My close friends also challenge my choice. They ask ‘what if you fall in love with someone that wants children?’ ‘What if your partner threatens to leave you if you don’t have a child?’

Needless to say in this case, they would not be the person for me.

The decision to remain childless is personal, and that does not mean it is any less valid. It is as simple as deciding to get a piercing or a tattoo: a choice concerning my own body and prerogative. This is my life to live as I see fit.

I am resolute in my decisions once I put my mind to them. The fact that even my closest of family and friends believe I will “grow up” and change my mind is irksome. But I can understand why they feel the need to react like this.

After all, biologically, humans are built with a complex set of mechanics. We are intricate machines with complicated methodologies. To ensure the human race survives, we are born with biological impulses. To perpetuate our existence and thrive, we logically possess these imperatives for survival, territorialism, competition, reproduction and group-forming.

Simply put: we are born with a biological clock which counts down to the (supposedly happy) moment when we can produce our very own mini-me. These biological impulses are so deeply instilled in our social systems that we grow up playing pretend families, cuddling dolls, and thinking about baby names.

Like many others, I was raised in a heteronormative family structure and assumed that my future would mimic this. But for me, this picture seems stifling, and at odds with the future I see for myself. I have different drives – to attain all of my career goals and travel to places in every corner of the world. And I believe that children that are not wanted or cherished are a waste.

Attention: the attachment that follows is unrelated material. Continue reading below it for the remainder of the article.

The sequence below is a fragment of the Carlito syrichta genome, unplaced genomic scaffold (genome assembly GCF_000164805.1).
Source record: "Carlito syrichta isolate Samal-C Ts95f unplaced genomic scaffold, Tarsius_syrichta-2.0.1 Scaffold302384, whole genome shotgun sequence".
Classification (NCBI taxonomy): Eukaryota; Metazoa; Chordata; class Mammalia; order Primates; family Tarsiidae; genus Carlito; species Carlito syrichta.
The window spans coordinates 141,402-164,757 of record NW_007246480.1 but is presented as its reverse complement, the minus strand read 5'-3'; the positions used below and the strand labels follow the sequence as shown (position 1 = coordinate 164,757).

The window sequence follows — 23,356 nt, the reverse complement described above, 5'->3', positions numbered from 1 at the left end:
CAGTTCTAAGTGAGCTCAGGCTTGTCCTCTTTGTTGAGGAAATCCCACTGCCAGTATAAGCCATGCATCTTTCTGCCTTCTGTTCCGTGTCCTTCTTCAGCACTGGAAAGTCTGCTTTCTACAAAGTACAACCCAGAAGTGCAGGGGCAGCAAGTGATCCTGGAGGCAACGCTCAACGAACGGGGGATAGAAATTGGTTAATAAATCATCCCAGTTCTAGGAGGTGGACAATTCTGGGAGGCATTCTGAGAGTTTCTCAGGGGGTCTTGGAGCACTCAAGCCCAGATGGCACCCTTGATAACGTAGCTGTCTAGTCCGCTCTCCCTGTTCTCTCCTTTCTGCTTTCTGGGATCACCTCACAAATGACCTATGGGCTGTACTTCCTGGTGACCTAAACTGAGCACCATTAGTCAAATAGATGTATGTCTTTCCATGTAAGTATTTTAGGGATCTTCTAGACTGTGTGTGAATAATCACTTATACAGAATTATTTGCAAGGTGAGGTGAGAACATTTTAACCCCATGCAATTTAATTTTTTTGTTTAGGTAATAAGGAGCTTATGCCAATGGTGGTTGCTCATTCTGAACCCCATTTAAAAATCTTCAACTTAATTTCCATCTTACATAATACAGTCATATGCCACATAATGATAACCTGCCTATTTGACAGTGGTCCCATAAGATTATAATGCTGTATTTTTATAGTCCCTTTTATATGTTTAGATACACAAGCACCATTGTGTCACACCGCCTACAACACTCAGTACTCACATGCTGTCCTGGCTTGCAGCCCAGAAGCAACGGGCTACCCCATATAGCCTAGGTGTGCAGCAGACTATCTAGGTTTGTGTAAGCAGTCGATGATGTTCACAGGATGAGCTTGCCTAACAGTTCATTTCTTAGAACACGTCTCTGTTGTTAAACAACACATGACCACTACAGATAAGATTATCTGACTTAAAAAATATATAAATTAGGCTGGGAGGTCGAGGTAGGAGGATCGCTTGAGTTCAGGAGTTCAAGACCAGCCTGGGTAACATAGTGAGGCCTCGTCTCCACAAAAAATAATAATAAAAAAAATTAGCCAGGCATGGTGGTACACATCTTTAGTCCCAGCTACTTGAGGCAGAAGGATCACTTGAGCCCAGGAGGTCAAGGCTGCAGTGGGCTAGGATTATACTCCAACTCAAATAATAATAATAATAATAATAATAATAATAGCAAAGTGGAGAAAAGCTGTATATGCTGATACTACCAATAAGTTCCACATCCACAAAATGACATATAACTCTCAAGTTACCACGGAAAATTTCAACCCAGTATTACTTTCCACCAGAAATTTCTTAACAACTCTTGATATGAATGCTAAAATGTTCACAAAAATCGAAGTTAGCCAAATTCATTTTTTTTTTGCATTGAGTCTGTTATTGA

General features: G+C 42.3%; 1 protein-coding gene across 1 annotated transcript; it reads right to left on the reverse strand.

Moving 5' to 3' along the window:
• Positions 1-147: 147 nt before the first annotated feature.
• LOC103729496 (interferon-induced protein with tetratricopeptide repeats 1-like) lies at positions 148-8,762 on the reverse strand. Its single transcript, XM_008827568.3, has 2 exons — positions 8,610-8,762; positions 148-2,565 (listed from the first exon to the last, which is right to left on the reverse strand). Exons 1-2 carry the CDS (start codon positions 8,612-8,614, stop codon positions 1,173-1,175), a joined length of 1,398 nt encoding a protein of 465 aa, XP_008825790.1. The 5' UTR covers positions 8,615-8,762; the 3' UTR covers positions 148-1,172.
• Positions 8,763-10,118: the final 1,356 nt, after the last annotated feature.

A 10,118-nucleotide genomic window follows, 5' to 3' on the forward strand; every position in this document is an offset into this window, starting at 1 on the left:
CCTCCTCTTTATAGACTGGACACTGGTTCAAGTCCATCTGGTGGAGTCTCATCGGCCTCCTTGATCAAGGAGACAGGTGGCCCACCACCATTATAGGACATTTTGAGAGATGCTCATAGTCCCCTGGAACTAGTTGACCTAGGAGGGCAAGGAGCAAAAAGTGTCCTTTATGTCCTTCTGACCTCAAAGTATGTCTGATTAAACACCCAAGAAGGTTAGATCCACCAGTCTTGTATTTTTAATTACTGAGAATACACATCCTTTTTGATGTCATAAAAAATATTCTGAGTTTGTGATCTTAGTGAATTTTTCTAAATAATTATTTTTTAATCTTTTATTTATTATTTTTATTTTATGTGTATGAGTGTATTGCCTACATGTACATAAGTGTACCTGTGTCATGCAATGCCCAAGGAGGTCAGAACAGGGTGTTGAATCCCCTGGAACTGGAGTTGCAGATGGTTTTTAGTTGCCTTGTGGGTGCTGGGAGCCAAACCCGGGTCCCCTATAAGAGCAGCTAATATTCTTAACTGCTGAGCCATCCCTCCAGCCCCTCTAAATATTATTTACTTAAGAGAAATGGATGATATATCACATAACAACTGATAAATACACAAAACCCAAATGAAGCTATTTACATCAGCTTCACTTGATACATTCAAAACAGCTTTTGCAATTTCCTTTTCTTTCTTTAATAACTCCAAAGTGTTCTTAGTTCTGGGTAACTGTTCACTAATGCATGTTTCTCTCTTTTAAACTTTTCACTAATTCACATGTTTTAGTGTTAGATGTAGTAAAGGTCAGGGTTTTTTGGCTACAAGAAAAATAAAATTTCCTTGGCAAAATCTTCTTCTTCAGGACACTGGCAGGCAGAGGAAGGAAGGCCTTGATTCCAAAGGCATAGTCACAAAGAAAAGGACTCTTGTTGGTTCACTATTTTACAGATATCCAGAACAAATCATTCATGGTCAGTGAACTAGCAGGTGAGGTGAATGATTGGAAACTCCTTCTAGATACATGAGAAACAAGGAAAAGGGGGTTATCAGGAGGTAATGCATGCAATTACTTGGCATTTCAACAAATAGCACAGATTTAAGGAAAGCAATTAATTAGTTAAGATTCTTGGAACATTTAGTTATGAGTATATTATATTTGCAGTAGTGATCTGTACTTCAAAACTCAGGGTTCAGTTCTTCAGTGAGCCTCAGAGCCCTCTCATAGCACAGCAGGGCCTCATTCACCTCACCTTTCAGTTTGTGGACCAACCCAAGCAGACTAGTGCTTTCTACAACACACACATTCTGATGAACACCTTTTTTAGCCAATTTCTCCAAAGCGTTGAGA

And yet, I’m still met with a stream of distrust, denial and disagreement.

It is time for those who judge women like me to check their attitude at the door. I have known that this will be my path for over a decade. That does not mean that you should avoid asking questions, or shy away your curiosity. But my departure from the norm it does not give you permission to preach, or the platform to define the parameters for which my life will be deemed fulfilled and accomplished.

You have made your choice, I respect that.

Is it really too much to ask for you to do the same?


About the Author

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Kaisha is a recently qualified journalist with a BA and MA in English Literature. She enjoys working her way through the 1001 Books to Read Before You Die List, writing about important issues plaguing our society and drinking prosecco in the sunshine.

 

 

 

 

 

Image by Emma Plunket

A Response to Grayson Perry’s “The Descent of Man”

By Ruth Ankers

Perry says: